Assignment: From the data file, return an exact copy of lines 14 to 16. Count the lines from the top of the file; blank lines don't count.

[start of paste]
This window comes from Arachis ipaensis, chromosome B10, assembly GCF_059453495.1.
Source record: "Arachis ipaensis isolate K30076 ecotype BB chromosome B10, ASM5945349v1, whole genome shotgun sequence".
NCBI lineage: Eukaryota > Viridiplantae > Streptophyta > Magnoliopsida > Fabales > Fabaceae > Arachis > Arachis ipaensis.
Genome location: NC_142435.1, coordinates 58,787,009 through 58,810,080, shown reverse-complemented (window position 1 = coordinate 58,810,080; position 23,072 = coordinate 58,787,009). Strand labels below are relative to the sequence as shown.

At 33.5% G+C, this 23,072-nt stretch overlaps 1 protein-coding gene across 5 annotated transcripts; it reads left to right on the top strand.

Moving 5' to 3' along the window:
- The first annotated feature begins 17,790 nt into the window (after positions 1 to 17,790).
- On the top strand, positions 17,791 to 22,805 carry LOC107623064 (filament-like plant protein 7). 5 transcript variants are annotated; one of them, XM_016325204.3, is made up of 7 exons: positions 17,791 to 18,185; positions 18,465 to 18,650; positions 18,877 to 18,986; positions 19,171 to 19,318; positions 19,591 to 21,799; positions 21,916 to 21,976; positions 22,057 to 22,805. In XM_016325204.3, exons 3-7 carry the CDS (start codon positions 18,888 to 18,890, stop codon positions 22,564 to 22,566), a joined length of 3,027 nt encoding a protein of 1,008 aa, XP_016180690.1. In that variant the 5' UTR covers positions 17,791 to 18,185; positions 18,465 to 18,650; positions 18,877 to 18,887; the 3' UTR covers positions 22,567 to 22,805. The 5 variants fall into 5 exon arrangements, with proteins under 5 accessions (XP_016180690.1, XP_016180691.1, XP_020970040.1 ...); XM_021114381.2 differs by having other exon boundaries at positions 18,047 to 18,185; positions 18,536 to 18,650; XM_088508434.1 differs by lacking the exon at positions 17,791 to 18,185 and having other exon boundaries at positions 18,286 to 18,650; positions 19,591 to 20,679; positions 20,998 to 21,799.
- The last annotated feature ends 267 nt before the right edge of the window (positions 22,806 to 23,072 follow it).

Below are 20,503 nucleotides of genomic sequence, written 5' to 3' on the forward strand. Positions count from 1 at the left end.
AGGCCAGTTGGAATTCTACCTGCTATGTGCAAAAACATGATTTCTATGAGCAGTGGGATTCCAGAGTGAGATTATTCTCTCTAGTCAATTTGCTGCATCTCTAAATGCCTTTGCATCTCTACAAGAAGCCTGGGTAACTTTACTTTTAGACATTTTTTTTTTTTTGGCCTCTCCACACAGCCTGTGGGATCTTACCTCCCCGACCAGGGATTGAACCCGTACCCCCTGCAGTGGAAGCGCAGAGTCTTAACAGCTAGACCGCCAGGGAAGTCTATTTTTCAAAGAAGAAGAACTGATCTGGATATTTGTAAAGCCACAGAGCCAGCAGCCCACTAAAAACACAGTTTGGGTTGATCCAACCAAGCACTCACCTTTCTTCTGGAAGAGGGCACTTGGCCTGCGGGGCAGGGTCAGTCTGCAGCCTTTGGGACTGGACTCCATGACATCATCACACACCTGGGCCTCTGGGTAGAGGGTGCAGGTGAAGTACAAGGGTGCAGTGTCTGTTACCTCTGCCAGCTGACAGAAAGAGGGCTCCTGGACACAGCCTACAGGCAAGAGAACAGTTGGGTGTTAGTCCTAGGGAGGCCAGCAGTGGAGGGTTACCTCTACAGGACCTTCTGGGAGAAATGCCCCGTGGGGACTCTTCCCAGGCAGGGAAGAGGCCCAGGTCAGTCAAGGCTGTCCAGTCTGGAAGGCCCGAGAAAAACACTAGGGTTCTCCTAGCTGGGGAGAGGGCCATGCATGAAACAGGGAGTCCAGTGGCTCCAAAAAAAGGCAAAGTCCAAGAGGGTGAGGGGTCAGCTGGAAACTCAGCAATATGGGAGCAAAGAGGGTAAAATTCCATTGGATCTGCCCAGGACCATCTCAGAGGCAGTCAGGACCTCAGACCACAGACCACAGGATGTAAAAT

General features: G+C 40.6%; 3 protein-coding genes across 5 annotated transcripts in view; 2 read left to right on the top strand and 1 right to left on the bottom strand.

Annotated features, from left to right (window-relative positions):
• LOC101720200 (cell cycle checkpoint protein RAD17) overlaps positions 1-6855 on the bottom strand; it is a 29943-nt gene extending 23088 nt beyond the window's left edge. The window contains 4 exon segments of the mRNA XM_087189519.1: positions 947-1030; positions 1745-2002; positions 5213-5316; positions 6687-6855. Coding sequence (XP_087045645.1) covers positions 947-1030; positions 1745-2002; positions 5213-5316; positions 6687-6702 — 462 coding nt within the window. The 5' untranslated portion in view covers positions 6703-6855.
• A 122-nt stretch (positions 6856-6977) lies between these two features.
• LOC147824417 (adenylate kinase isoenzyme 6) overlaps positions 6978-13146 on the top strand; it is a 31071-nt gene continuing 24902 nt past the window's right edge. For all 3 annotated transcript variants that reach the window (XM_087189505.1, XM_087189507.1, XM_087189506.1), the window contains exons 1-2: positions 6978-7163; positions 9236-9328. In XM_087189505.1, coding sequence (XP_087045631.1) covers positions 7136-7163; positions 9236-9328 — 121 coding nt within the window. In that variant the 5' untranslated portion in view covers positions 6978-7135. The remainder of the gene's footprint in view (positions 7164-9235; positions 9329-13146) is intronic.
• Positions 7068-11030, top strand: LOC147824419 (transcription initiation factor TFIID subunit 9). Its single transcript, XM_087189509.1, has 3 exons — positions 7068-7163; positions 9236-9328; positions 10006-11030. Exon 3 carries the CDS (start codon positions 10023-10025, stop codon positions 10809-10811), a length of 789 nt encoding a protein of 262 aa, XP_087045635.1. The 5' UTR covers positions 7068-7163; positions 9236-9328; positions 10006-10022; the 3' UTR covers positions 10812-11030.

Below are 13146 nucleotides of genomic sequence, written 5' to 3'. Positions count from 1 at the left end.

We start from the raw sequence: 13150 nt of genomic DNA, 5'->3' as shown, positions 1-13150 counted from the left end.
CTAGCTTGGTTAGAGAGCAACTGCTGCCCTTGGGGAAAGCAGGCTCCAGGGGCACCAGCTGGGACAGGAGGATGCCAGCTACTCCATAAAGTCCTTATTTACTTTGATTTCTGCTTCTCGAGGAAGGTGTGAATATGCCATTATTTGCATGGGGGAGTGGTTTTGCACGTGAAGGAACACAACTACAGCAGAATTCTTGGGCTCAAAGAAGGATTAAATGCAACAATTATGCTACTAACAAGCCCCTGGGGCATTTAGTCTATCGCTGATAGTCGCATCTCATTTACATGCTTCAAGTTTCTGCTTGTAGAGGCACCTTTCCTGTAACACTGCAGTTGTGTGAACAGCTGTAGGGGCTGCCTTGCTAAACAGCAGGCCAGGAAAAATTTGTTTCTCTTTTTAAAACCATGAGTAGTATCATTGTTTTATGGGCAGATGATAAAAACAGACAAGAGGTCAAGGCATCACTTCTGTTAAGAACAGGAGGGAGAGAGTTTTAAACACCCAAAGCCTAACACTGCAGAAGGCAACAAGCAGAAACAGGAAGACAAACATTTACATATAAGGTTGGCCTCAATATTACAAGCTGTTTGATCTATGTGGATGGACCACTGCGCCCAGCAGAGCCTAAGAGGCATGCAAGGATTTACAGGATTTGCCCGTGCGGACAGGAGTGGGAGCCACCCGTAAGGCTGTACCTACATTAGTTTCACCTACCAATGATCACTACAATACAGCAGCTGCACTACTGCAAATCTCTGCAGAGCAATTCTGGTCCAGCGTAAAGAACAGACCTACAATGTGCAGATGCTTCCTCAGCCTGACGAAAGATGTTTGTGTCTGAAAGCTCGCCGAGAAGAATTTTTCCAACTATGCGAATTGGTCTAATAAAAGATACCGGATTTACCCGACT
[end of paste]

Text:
• LOC101720200 (cell cycle checkpoint protein RAD17) overlaps positions 1-6855 on the bottom strand; it is a 29943-nt gene extending 23088 nt beyond the window's left edge. The window contains 4 exon segments of the mRNA XM_087189519.1: positions 947-1030; positions 1745-2002; positions 5213-5316; positions 6687-6855. Coding sequence (XP_087045645.1) covers positions 947-1030; positions 1745-2002; positions 5213-5316; positions 6687-6702 — 462 coding nt within the window. The 5' untranslated portion in view covers positions 6703-6855.
• A 122-nt stretch (positions 6856-6977) lies between these two features.
• LOC147824417 (adenylate kinase isoenzyme 6) overlaps positions 6978-13146 on the top strand; it is a 31071-nt gene continuing 24902 nt past the window's right edge. For all 3 annotated transcript variants that reach the window (XM_087189505.1, XM_087189507.1, XM_087189506.1), the window contains exons 1-2: positions 6978-7163; positions 9236-9328. In XM_087189505.1, coding sequence (XP_087045631.1) covers positions 7136-7163; positions 9236-9328 — 121 coding nt within the window. In that variant the 5' untranslated portion in view covers positions 6978-7135. The remainder of the gene's footprint in view (positions 7164-9235; positions 9329-13146) is intronic.